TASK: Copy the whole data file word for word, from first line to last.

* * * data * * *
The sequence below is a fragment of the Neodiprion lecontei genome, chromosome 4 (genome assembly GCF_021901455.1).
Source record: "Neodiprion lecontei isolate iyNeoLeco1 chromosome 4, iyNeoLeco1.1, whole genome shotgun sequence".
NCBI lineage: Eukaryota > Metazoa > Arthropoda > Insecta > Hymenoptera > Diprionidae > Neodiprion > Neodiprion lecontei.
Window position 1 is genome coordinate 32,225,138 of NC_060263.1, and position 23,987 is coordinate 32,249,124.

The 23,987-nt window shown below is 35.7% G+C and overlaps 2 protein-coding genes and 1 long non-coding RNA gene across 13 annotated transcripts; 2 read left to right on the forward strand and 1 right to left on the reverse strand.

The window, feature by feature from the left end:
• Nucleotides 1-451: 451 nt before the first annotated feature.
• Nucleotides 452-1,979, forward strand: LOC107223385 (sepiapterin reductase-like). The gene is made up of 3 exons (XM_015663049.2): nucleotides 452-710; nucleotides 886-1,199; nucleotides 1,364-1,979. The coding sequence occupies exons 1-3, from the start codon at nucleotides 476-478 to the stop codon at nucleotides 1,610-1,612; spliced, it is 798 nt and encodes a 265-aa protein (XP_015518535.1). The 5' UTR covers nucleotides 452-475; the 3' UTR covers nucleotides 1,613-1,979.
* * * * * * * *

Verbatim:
The sequence below is a fragment of the Neodiprion lecontei genome, chromosome 4 (genome assembly GCF_021901455.1).
Source record: "Neodiprion lecontei isolate iyNeoLeco1 chromosome 4, iyNeoLeco1.1, whole genome shotgun sequence".
NCBI lineage: Eukaryota > Metazoa > Arthropoda > Insecta > Hymenoptera > Diprionidae > Neodiprion > Neodiprion lecontei.
Window position 1 is genome coordinate 32,225,138 of NC_060263.1, and position 23,987 is coordinate 32,249,124.

The 23,987-nt window shown below is 35.7% G+C and overlaps 2 protein-coding genes and 1 long non-coding RNA gene across 13 annotated transcripts; 2 read left to right on the forward strand and 1 right to left on the reverse strand.

The window, feature by feature from the left end:
• Nucleotides 1-451: 451 nt before the first annotated feature.
• Nucleotides 452-1,979, forward strand: LOC107223385 (sepiapterin reductase-like). The gene is made up of 3 exons (XM_015663049.2): nucleotides 452-710; nucleotides 886-1,199; nucleotides 1,364-1,979. The coding sequence occupies exons 1-3, from the start codon at nucleotides 476-478 to the stop codon at nucleotides 1,610-1,612; spliced, it is 798 nt and encodes a 265-aa protein (XP_015518535.1). The 5' UTR covers nucleotides 452-475; the 3' UTR covers nucleotides 1,613-1,979.